Slow quilting

I now have a Museum Association pass, and wishing to exploit it, I found myself paying a speedy visit to the Quilts exhibition at the V&A. This was coincidently the same week that I had a go at quilting myself, using the cut off ends of brown trousers and a Singer sewing machine from Lidl.

There are 65 quilts hanging, billowing and lying in the exhibition and they date form 1700 to the present day. Looking at beautiful objects on display, and deciding which one I like and don’t like, reminds me of the shopping experience. Once in the mood, it’s okay as the shop is not far away.

The patchwork quilts are made up from many pieces of fabric, often small pieces fitted together as a means to make a big covering. This process is very efficient in use of material and as time consuming as it is efficient. Some say it is a way of creating social bonds, as many people work collectively on one piece. A great deal of thought, planning and care is involved. In fact the skill is quite astonishing; one clever seamstress turned out to be 10 year old girl and other precise workers were wounded soldiers.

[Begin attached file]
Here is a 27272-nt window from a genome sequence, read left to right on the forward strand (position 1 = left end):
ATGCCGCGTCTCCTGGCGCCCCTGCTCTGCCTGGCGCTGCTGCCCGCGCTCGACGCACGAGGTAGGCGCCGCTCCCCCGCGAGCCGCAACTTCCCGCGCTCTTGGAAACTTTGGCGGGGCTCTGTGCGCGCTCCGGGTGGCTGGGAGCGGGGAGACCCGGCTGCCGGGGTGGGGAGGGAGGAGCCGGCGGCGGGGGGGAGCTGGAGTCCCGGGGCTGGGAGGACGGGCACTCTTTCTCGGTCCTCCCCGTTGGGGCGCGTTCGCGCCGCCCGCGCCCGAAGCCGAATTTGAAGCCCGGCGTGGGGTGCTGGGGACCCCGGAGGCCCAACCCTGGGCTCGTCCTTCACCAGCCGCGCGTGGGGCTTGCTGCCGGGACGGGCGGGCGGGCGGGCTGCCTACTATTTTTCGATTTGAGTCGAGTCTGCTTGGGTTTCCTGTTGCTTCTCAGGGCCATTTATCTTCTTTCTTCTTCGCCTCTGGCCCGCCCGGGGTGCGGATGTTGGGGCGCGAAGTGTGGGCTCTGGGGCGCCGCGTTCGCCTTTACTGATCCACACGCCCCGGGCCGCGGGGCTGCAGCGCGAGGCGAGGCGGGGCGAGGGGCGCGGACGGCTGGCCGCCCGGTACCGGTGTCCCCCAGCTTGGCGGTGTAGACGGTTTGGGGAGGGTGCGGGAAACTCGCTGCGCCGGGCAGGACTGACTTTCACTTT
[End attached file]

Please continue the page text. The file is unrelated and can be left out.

The quilts give the feeling only hand made objects can, a mysterious quality shared with home made food. Sometimes old fabrics, which had a nostalgic value, were reused and given a new life as part of a quilt, like a fabric photo album or scrap book.

It is the opposite of throw away mass production. Quilts were major gifts or commisions and so valued they were likely to be kept as an heir loom; unlike the quilts, high street and Ikea products are made to be with us for a short time and then replaced. They come in high quantities. There is no connection with the far away maker, the products are quick to manufacture and without the value that is added by craftsmanship. I do not know if the people in the factories are rewarded with a an increased social bond.

So will I be making a quilt or paying a trip to Ikea? It just depends if there is time….

Image generated by the V&A Patchwork pattern maker
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